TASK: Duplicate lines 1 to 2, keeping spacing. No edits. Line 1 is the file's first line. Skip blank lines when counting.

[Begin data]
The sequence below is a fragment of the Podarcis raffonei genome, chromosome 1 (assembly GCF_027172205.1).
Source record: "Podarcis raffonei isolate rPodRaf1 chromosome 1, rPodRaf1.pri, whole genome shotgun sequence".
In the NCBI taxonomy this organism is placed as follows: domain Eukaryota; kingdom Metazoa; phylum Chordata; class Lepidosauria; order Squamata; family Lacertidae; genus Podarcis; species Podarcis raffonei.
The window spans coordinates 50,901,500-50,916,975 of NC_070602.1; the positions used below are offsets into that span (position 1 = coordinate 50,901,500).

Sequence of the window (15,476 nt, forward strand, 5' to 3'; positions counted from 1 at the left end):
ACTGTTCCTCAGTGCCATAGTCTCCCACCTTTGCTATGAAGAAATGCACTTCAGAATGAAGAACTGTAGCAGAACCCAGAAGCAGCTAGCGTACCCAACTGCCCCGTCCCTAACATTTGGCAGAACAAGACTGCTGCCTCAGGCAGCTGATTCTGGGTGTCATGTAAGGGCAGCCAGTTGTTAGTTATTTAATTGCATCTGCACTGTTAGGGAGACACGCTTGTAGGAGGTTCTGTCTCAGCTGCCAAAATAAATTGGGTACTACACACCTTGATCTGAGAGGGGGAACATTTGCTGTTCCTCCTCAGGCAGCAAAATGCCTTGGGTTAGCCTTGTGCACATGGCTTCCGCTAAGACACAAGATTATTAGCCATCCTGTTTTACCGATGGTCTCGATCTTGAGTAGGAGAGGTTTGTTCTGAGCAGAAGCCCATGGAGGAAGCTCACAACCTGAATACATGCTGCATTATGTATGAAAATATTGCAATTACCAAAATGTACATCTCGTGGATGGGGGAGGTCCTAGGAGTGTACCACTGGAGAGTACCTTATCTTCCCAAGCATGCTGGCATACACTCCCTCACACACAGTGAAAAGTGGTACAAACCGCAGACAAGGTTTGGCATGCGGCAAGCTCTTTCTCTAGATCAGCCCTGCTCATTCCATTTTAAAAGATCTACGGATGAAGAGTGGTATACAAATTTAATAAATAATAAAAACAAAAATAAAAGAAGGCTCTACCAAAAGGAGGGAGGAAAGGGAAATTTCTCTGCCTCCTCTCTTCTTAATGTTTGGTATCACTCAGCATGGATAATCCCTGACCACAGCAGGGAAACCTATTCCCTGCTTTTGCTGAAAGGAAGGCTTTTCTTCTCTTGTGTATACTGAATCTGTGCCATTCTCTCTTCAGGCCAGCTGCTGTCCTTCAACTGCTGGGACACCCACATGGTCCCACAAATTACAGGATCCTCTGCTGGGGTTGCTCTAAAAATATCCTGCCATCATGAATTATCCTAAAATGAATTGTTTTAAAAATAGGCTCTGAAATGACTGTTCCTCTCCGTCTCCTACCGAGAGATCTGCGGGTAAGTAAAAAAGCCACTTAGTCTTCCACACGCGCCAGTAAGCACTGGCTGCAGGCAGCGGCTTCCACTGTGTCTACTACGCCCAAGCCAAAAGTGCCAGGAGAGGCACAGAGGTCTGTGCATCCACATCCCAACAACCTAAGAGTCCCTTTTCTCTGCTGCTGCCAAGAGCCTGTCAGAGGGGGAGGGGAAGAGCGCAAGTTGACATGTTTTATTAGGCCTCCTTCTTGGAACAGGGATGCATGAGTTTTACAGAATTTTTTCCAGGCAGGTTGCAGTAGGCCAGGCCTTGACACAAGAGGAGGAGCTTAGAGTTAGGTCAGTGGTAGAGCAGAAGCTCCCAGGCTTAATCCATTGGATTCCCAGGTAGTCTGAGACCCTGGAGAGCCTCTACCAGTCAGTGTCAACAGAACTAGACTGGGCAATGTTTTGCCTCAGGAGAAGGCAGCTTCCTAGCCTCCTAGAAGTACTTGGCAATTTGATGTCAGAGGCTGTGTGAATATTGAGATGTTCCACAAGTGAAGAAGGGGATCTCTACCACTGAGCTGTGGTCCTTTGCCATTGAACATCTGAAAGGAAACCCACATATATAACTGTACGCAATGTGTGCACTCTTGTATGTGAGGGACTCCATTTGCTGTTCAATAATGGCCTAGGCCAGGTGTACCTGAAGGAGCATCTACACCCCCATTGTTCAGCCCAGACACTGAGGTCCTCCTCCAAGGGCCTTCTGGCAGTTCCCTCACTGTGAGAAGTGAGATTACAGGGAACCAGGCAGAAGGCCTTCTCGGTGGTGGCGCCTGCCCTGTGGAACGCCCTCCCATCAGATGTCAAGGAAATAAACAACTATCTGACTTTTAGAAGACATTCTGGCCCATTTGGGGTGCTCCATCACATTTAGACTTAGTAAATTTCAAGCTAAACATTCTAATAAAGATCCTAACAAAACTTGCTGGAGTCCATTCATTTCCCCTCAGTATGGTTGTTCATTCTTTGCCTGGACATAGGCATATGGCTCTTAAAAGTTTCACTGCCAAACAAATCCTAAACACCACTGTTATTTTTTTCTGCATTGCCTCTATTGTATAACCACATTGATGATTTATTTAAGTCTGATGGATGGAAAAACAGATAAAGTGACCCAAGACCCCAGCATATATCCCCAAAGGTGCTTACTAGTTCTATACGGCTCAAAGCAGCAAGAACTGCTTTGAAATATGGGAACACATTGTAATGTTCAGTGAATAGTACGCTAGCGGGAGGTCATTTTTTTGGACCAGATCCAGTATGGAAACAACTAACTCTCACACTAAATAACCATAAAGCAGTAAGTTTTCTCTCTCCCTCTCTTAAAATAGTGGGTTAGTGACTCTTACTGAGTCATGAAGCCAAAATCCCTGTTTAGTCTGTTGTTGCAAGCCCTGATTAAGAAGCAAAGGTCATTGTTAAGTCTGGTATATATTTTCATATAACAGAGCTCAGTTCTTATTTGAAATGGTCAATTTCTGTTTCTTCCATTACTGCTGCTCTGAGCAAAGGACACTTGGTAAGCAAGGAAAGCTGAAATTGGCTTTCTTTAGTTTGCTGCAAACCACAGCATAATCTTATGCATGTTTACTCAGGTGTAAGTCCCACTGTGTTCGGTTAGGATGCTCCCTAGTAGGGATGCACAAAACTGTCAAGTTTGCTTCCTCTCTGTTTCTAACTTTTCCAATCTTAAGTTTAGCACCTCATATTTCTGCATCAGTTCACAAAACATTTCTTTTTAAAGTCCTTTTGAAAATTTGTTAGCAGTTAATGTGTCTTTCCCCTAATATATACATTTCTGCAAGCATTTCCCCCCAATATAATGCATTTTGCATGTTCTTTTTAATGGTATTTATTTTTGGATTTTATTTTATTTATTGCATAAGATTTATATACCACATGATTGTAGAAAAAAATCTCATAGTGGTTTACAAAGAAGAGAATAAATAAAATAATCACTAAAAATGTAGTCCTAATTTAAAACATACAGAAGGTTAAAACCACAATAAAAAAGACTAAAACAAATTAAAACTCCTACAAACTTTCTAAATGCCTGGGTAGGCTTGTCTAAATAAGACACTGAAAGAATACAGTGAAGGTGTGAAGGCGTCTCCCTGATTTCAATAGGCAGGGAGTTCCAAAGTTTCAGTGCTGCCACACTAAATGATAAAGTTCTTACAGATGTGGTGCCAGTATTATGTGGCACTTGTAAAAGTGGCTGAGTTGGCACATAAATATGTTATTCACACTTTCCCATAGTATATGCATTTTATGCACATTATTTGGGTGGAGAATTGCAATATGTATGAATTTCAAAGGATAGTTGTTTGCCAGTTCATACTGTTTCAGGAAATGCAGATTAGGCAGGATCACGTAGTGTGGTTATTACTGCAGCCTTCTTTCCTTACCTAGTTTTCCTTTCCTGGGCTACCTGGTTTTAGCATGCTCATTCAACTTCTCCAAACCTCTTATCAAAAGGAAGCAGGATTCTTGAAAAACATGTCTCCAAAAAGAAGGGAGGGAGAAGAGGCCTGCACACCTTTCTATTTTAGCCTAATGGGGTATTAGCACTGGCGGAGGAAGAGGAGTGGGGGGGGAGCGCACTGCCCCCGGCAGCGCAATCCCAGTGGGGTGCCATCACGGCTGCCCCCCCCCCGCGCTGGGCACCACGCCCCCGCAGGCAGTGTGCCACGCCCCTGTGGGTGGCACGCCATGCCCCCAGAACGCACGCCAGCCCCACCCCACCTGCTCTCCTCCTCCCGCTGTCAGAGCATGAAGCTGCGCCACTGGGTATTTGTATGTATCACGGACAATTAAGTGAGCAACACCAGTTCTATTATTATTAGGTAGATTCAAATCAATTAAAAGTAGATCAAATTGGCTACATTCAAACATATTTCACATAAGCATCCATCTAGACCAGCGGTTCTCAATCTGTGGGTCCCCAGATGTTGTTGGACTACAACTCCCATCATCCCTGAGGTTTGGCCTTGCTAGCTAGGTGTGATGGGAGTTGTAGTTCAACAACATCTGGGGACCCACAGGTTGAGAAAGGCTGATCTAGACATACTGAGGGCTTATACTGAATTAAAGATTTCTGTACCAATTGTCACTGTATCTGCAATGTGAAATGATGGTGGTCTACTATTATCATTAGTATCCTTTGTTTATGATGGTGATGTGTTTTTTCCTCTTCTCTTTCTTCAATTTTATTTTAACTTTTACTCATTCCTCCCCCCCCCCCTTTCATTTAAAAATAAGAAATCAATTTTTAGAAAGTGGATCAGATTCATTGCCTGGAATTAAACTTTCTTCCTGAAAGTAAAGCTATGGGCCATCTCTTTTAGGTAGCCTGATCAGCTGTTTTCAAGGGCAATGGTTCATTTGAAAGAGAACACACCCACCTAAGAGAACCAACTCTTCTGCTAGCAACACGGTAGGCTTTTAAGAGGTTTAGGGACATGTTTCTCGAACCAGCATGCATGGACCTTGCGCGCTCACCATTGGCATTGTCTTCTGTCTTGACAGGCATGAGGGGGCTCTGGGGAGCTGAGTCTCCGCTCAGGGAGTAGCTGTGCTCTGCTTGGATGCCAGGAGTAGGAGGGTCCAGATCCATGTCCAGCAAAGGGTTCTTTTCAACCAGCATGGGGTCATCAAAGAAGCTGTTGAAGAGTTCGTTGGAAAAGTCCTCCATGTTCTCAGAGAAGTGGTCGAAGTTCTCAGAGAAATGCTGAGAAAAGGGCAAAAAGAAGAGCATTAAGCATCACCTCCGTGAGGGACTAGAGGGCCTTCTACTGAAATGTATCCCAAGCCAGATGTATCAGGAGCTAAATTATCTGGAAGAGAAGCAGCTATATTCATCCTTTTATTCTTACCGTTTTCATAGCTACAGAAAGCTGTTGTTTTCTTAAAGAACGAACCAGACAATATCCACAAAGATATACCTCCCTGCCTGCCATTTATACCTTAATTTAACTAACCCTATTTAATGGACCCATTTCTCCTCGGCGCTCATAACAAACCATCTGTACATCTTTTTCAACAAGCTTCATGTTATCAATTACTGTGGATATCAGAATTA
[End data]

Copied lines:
The sequence below is a fragment of the Podarcis raffonei genome, chromosome 1 (assembly GCF_027172205.1).
Source record: "Podarcis raffonei isolate rPodRaf1 chromosome 1, rPodRaf1.pri, whole genome shotgun sequence".